Marriage record on TheGenealogist

In St Ives Joe is able to meet with Sarah Russell, who is the Director at The Norris Museum in St Ives. Sarah points Joe towards the birth record for his ancestor dated 1841. This gives Joe the information that Robert is the son of Henry Wilkinson and Susana Wiliinson, formerly Winters. The rank, profession or occupation of the father is not recorded as Sweep, which Joe had expected, but as a Waterman.

Birth record on TheGenealogist for Joe Lycett's 2x great grandfather Robert Wilkinson 1841

Turning next to the 1851 census sheds some light on the size of the family. Henry and his wife plus seven of their children are living at Magpie Alley while Robert is missing from his parent's home. A search of the census records for the area discovers that he can be found in another schedule, this time for the Bell Inn where he is living in his maternal grandparent's home in the pub. The head of the household is Daniel Winters and his wife Hannah. These are Joe's 4x great grandparents and the parents of Susanna Wilkinson. The census records that Daniel's occupation is that of a publican and also a chimney sweep. Robert, aged 10, is listed as a Sweep, presumably employed by his grandfather to go up chimneys.

1851 Census of the Bell Inn St Ives, Cambridgeshire where Joe's chimney sweep ancestors lived

To then find out about the life of a sweep in this period Joe is able to have a talk with Martin Glynn, who is an expert on chimney sweeps. Their meeting takes place at the very grand country house called Wimpole Hall in Cambridgeshire. Joe hears from Martin how boys were chosen because of their size to fit up the chimney and then he gets to see a statement that reveals how harsh the treatment was for the boys. The Master Sweep would harden up their elbows and knees with brine and they would finish their work with knees and elbows bleeding as they learnt their trade. Martin tells Joe that some boys were sold into the trade at 3 to 4 years old but by 1840 the law changed to forbid boys being employed to climb a chimney, but Martin explains that in rural areas people turned a blind eye to the law. Owners of houses believed that children did a better job than a mechanical brush in removing the soot buildup in the flue. The Earl of Hardwick, whose house Wimpole Hall had once been, had voted against the Chimney Sweepers Regulation Act to stop boys going up chimneys and would probably have used local sweeps such as the Winters and the Wilkinsons.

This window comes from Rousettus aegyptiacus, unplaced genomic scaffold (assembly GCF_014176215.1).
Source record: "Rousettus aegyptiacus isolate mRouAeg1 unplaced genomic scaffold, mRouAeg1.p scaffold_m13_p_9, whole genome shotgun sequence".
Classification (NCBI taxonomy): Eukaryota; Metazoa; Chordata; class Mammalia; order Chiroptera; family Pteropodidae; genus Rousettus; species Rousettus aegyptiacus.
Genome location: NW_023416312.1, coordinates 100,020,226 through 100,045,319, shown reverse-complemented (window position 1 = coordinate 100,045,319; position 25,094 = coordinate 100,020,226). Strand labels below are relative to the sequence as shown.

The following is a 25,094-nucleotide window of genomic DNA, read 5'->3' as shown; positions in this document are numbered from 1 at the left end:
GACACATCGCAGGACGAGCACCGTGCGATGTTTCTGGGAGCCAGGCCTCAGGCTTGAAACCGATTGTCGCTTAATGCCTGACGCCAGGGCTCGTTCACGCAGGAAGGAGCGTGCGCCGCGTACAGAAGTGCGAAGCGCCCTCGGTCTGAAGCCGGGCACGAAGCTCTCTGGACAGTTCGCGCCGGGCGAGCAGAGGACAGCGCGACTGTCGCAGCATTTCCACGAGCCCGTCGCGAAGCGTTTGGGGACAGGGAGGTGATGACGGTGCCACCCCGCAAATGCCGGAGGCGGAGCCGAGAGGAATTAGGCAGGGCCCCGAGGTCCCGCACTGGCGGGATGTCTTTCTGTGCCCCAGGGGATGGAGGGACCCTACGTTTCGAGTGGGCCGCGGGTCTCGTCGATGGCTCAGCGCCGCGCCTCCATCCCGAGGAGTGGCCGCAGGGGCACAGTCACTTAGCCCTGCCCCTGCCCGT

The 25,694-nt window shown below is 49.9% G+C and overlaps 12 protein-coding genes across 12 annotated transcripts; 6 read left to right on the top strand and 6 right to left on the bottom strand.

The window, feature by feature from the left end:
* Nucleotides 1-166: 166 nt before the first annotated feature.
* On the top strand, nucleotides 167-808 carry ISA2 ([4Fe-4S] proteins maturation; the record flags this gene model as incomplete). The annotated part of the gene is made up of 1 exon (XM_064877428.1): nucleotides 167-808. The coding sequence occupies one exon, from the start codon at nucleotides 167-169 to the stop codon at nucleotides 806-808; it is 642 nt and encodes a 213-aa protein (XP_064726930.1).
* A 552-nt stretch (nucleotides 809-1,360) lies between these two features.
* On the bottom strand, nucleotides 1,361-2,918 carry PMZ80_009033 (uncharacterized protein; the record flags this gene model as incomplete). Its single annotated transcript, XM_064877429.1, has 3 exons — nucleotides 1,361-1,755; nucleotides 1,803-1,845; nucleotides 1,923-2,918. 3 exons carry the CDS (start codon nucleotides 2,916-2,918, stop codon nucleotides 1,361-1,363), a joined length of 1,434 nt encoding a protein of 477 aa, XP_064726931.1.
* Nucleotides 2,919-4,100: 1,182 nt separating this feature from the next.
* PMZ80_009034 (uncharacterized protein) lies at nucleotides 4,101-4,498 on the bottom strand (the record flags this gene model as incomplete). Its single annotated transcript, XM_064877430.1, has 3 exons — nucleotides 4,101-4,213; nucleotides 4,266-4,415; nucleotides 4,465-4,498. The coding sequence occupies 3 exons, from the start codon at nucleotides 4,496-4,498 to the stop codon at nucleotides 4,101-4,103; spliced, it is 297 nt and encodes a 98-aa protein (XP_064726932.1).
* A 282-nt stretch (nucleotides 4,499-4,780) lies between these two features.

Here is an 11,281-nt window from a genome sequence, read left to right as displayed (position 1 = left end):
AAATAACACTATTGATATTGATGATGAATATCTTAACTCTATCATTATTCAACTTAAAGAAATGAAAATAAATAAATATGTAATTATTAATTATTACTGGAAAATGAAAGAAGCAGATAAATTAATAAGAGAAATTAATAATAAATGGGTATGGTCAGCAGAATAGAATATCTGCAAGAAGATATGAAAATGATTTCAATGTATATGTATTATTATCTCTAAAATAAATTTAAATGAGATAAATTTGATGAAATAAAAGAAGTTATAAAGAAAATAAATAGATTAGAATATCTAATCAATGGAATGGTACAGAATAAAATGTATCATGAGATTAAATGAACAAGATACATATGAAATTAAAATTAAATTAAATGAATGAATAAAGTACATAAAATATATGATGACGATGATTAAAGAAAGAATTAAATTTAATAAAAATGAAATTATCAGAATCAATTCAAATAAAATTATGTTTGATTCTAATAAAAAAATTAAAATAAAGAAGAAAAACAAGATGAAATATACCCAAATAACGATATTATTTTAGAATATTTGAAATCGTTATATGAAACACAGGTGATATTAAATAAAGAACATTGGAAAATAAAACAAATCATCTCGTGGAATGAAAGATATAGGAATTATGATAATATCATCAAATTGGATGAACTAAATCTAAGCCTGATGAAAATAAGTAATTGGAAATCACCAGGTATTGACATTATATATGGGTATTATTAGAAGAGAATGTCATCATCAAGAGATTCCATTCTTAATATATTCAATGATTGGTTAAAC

By the time of the next census in 1861 Robert had changed his occupation as at this time he was recorded on HMS London "at sea in the Grecian Archipelago". He is now 19 and a Royal Marine.

1861 census of shipping: HMS London "at sea in the Grecian Archipelago"

Joe speaks to John Bolt, an expert on the Royal Marines, and sees documents that reveal that Robert had enlisted at St Ives on 14 September 1858. He was recruited by a Corporal Elton, who will feature again in this story. Robert is lucky to get in as he is just over the minimum height requirement of 5 foot 6 inches.

To China